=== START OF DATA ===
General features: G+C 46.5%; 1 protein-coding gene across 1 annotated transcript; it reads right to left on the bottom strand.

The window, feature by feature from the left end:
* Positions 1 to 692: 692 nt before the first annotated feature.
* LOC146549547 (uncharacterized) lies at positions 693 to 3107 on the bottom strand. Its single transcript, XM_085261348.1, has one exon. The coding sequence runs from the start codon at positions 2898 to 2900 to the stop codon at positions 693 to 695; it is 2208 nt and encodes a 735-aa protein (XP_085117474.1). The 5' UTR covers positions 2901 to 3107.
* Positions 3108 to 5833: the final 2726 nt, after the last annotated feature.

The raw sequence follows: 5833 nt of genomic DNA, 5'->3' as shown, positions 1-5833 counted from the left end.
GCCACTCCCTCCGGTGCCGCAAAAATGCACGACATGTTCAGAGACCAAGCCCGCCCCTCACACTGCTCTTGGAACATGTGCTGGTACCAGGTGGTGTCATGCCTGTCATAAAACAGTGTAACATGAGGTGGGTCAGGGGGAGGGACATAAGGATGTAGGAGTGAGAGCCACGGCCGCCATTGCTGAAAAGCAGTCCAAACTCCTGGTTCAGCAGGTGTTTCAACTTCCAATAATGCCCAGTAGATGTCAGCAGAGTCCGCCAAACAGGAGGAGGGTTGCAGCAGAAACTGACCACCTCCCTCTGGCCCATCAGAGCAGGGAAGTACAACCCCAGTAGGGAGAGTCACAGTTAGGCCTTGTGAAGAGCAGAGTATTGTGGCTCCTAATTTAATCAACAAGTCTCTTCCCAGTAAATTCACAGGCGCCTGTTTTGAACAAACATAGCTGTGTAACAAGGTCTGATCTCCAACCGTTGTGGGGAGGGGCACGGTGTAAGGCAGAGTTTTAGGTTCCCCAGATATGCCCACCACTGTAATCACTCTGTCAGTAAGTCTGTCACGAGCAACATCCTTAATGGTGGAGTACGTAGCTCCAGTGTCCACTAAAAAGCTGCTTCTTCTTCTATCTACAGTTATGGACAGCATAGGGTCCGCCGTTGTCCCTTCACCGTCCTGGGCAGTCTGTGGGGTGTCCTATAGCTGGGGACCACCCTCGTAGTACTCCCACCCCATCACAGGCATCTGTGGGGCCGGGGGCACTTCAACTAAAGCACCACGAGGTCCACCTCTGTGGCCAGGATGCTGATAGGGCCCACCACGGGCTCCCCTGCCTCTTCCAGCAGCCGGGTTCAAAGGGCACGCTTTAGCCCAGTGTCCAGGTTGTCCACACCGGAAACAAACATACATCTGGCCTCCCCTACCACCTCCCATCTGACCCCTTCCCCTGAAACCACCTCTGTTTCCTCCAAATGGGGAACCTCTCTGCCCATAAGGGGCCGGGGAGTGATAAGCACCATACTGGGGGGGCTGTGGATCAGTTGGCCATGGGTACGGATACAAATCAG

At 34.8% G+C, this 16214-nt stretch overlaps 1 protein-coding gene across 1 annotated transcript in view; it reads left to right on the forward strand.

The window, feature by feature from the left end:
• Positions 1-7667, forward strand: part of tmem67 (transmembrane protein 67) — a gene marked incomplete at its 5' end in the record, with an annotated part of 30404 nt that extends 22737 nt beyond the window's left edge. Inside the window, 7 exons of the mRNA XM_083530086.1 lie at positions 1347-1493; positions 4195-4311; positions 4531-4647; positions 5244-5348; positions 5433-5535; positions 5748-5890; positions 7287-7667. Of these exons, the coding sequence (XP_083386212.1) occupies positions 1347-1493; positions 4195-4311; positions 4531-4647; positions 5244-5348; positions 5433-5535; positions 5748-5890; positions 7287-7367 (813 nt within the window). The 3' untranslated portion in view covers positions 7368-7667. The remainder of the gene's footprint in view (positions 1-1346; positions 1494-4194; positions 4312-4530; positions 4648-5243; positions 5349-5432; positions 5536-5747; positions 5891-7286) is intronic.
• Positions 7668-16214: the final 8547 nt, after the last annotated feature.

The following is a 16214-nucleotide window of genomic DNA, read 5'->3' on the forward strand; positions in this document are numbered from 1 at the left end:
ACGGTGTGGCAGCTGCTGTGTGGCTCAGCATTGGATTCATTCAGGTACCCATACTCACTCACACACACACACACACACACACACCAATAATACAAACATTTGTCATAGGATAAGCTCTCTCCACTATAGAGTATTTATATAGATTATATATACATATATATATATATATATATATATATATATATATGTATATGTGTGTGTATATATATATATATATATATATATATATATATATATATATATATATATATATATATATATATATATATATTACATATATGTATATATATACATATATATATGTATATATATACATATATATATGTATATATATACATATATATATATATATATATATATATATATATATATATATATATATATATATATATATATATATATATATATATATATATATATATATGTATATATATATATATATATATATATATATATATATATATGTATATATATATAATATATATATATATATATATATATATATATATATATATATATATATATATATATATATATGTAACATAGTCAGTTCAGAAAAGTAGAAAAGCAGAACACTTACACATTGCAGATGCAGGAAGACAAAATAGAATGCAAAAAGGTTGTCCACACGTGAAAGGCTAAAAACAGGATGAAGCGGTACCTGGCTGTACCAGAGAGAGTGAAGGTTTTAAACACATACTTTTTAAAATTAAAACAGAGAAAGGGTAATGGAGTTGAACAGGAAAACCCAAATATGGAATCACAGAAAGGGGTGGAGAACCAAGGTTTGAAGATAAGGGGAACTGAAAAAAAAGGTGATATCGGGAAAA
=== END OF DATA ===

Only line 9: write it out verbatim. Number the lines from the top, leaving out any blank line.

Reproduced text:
The window, feature by feature from the left end: